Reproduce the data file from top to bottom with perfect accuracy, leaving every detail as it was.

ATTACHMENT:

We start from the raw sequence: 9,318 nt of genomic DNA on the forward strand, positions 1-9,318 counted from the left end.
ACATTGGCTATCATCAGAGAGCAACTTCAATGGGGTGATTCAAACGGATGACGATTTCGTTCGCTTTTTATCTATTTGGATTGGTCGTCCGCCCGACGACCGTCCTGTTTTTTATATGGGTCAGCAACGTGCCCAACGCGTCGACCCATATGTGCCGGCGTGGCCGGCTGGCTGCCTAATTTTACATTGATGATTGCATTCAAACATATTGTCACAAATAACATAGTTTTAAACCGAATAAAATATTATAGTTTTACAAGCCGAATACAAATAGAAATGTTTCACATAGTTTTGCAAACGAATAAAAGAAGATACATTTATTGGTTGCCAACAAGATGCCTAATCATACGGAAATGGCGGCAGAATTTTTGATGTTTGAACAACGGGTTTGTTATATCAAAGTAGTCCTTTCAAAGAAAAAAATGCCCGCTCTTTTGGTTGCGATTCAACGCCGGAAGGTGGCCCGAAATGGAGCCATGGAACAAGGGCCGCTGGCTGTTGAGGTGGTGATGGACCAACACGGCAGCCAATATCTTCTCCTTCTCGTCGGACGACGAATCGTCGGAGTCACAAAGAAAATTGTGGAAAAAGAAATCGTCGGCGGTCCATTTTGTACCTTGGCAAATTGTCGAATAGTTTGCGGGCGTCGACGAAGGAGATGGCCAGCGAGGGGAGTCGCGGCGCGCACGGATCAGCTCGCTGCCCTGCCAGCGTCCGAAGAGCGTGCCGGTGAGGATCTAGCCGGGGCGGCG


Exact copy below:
We start from the raw sequence: 9,318 nt of genomic DNA on the forward strand, positions 1-9,318 counted from the left end.
ACATTGGCTATCATCAGAGAGCAACTTCAATGGGGTGATTCAAACGGATGACGATTTCGTTCGCTTTTTATCTATTTGGATTGGTCGTCCGCCCGACGACCGTCCTGTTTTTTATATGGGTCAGCAACGTGCCCAACGCGTCGACCCATATGTGCCGGCGTGGCCGGCTGGCTGCCTAATTTTACATTGATGATTGCATTCAAACATATTGTCACAAATAACATAGTTTTAAACCGAATAAAATATTATAGTTTTACAAGCCGAATACAAATAGAAATGTTTCACATAGTTTTGCAAACGAATAAAAGAAGATACATTTATTGGTTGCCAACAAGATGCCTAATCATACGGAAATGGCGGCAGAATTTTTGATGTTTGAACAACGGGTTTGTTATATCAAAGTAGTCCTTTCAAAGAAAAAAATGCCCGCTCTTTTGGTTGCGATTCAACGCCGGAAGGTGGCCCGAAATGGAGCCATGGAACAAGGGCCGCTGGCTGTTGAGGTGGTGATGGACCAACACGGCAGCCAATATCTTCTCCTTCTCGTCGGACGACGAATCGTCGGAGTCACAAAGAAAATTGTGGAAAAAGAAATCGTCGGCGGTCCATTTTGTACCTTGGCAAATTGTCGAATAGTTTGCGGGCGTCGACGAAGGAGATGGCCAGCGAGGGGAGTCGCGGCGCGCACGGATCAGCTCGCTGCCCTGCCAGCGTCCGAAGAGCGTGCCGGTGAGGATCTAGCCGGGGCGGCG